Natural disasters and events like floods, storms, power cuts and earthquakes can affect your access to clean water and power. This can make it harder to keep your food safe for eating.
During a natural disaster, a number of things may occur that put your food safety at risk:
- fridges, freezers, and ovens may break down, and food could spoil more quickly
- water supplies could get cut off or get polluted
- sewerage systems could get disrupted.
This puts you at risk of getting foodborne illness. Read more about food safety and foodborne illness.
How can I avoid getting sick from food during emergencies?
Follow these steps for storage and the order to eat foods in
- Eat foods that will expire soon first, eg, eat bread and meat first because they spoil more quickly than non-perishable food.
- Eat canned foods last.
- Open the fridge and freezer as little as possible to help keep it cooler for longer.
- Don't eat vegetables or fruits that have been lying in floodwater.
- Cover all food with plastic wrap, or store in waterproof containers.
- Leave bottles, drink cans and water containers in the fridge (if it’s working) to keep things cold.
- Throw out bad or rotting food before it spoils other food.
Focus on hygiene when preparing and cooking food
It's harder to keep everything clean when preparing and cooking food in an emergency situation. You may need to think more about how to do it than you usually would. Follow these tips for safe preparation and cooking of food:
- Always wash and dry your hands before preparing food – if water is in short supply keep some in a bowl with disinfectant.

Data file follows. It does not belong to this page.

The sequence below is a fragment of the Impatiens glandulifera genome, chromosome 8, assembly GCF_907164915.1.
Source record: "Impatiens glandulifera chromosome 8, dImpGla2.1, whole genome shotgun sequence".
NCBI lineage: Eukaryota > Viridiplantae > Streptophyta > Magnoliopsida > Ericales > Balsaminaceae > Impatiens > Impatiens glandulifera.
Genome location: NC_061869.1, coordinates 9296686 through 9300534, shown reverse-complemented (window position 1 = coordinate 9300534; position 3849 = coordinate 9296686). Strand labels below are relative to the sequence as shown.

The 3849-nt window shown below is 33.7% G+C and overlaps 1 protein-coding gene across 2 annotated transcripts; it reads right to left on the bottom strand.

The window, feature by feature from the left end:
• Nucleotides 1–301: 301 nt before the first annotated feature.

- Ensure all kitchen utensils are clean before use.
- Cook food thoroughly.
- Cover all food with plastic wrap or store in waterproof containers.
- Rubbish containing food scraps must be protected from flies and rats by wrapping the scraps or putting them in a sealed container.
Make sure water is clean
Boil or purify water before using it in food preparation. This helps to avoid spreading viruses and bacteria between food. Once boiled, cover and store food in a clean container and place in the fridge (if it's working) or in some other cool place. Re-boil the water if it is not used within 24 hours.
(Image credit: Canva)
If you do not have power to boil water then add purifying tablets or bleach to ensure its safety. Add 5 drops of household bleach per litre of water (or half a teaspoon for 10 litres) and leave for 30 minutes. Don't use bleaches that contain added scent or perfume, surfactants or other additives – they can make you sick.
You can also use bottled water.
To wash dishes and wash your hands, you can use water from:
- a hot water cylinder
- a toilet cistern – as long as no chemical toilet cleaner has been added
- a spa/swimming pool to wash yourself and your family/whānau.
After an emergency, make sure food is safe
Knowing what is safe to eat during the clean-up phase after an emergency can also be difficult. Follow these tips to prevent you or your family getting sick:
- Check the food – does it smell or look different? Has the colour changed and does it have a slimy texture? If so, it's probably not safe to eat.
- If food is still visibly frozen (eg, it still has ice crystals on it), and packaging isn't damaged or open, you can still safely refreeze it.
- You should not refreeze food that has defrosted.
- You can still keep or use food that was frozen but has defrosted, you just need to keep it cold (like in the fridge).
- Don't use any tinned food that has been damaged (eg, if the can has broken open, become deeply dented, or is heavily rusted).
- Food safety in natural disasters and emergencies Ministry for Primary Industries, NZ